The Khulumani Apartheid litigation currently targets 5 multinational corporations using unique legislation in the USA. As part of the Red Card campaign, today’s major focus will be exploring who these companies are and why they’re on the list of alleged aiders and abettors of apartheid crimes. All these companies are being charged not because they were simply in South Africa at the time and selling to everyday civilians (“just doing business”) – these companies are charged because they specifically did business with the apartheid security forces who were perpetrating one of the clearly identified crimes against humanity of the 20th century. The following summary does not include the full details of the complaint, but some key points of what actions these corporations undertook.
International Business Machines (IBM)
Global Headquarters: New York, USA
Profits (2009): $12.334 Billion
Total CEO compensation (2005): $14.394 Million
International Business Machines (IBM) is the only technology company still listed in the Khulumani case. As many people may remember, IBM faced similar charges for aiding and abetting the commission of the Holocaust through its subsidiaries providing the technology for the Nazi regime to process millions of Jews in concentration camps (a little known fact is that the number tattoos branded onto Jews in these camps, were actually identity numbers for use in IBM machines). The case for IBM’s involvement with the Nazi regime was propounded in the book: IBM and the Holocaust by Edwin Black.
The allegations against IBM in the Khulumani lawsuit are similar. In the complaint, Khulumani argues that IBM provided the equipment to facilitate the apartheid government’s system of pass laws that disenfrachised, tracked, and violated the rights of non-white South Africans on a daily basis, and was the cornerstone of apartheid.In 1952 IBM-SA received its first order for an ‘electronic tabulator’ which was the first step in its automation and expansion of the population control programme. IBM leased the equipment to the South African government (and thus could have easily withdrawn support) and carried out maintenance on the machines even after it was clear that they were being used to uphold a crime against humanity.
Ford Motor Company:
Global Headquarters: Michigan, USA
Profit (2009): $2.7 Billion
Total CEO Compensation: $17.9 Million
The Khulumani litigation alleges that transport and motor companies such as Ford Motor Company aided and abetted the commission of apartheid crimes by providing the military forces with military-style vehicles and parts. Ford’s vehicles were used to patrol townships, and to arrest, detain and assault their inhabitants. Ford sold at least 1,582 F-series US-origin trucks to the police. Ford argued in 1986 that it could not refuse to sell vehicles to the security forces, because that would then cause them to lose their contracts with the broader apartheid government which would affect profitability.
General Motors Corporation:
Global Headquarters: Michigan, USA
Revenue (2009): $148,979 Billion
Total CEO Compensation: $9 Million
General Motors, alongside the other transport companies, is alleged to have sold parts and vehicles to the apartheid security forces that enabled them to carry out crimes against humanity. In 1978, GM reported that it annually sold 1,500 vehicles to the South African Police and military. For at least 15 years GMSA provided Bedford trucks directly to the SA military. In addition to selling these vehicles to the apartheid government, General Motors also assisted with the repair and maintenance of vehicles.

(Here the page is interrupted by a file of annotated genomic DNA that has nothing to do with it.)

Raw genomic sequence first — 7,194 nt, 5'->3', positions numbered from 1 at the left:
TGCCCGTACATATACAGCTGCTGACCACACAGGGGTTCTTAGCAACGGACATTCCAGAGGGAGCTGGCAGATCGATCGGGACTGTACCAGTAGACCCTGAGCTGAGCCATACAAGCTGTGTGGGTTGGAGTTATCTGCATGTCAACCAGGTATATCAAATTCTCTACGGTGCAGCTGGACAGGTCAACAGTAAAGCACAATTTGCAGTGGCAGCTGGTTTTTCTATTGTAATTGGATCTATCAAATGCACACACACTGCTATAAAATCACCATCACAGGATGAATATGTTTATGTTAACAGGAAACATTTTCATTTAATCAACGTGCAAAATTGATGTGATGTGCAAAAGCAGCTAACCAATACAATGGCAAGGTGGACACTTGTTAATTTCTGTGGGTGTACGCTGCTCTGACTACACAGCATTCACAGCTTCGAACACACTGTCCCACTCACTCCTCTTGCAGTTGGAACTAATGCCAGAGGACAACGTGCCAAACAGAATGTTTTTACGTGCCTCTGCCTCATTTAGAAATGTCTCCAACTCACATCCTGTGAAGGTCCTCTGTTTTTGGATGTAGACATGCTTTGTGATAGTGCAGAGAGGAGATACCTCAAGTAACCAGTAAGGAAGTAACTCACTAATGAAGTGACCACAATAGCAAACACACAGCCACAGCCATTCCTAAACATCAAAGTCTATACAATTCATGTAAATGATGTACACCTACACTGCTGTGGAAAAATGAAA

Global Headquarters: Stuttgart, Germany
Profit (Q1 2010): $817 Million
Total CEO Compensation: €5 Million
Daimler AG is charged with having sold military vehicles such as Unimogs, Casspirs, Hippos, and other vehicles that were used by security forces to track, arrest, detain and assault people across South Africa. When it came to the 6,000 Unimogs shipped to South Africa, their military purpose was clear in that they had mountings for arms—such as the “Valkiri,” a 127mm rocket launcher—gloss paint to avoid infrared detection, a 24-volt battery, and bulletproof tires. These Unimogs were shipped despite a UN Security Council mandatory arms embargo against South Africa. Components of Unimogs also formed the basis of the commonly used Casspirs and Hippos which wreaked havoc on townships, and from which police indiscriminately shot and killed Black, Indian and Coloured South Africans.
Global Headquarters: Dusseldorf, Germany
Profit (2009): $15 million
Total CEO Compensation: €1.16 Million
Rheinmettal AG was a top producer of armaments including the MK 20RH 202 (a component of the armored personnel carrier), the MG3 machine gun, and various weapons systems for battle tanks, exported significant quantities of armaments and related equipment and expertise to South Africa, for use by the security forces. In the 1970s, Rheinmetall, under fraudulent export declarations, exported a complete ammunition factory to apartheid South Africa to manufacture the 155mm extended range projectiles needed by the South African security forces. The plant was erected in Pretoria and began operations in 1979. The plant made ammunition at the rate of 80 to 100 rounds per hour. In addition to the munitions plant, Rheinmetall aided the South African security forces in other ways, such as training members of the SADF in the use of certain artillery systems on its Unterlüss test range. Even after a criminal investigation was launched against Rheinmetall in 1980, Rheinmetall continued these trainings.
For more information about the lawsuit and the specific complaints against these corporations, please visit the lawsuit documents section of the Khulumani website.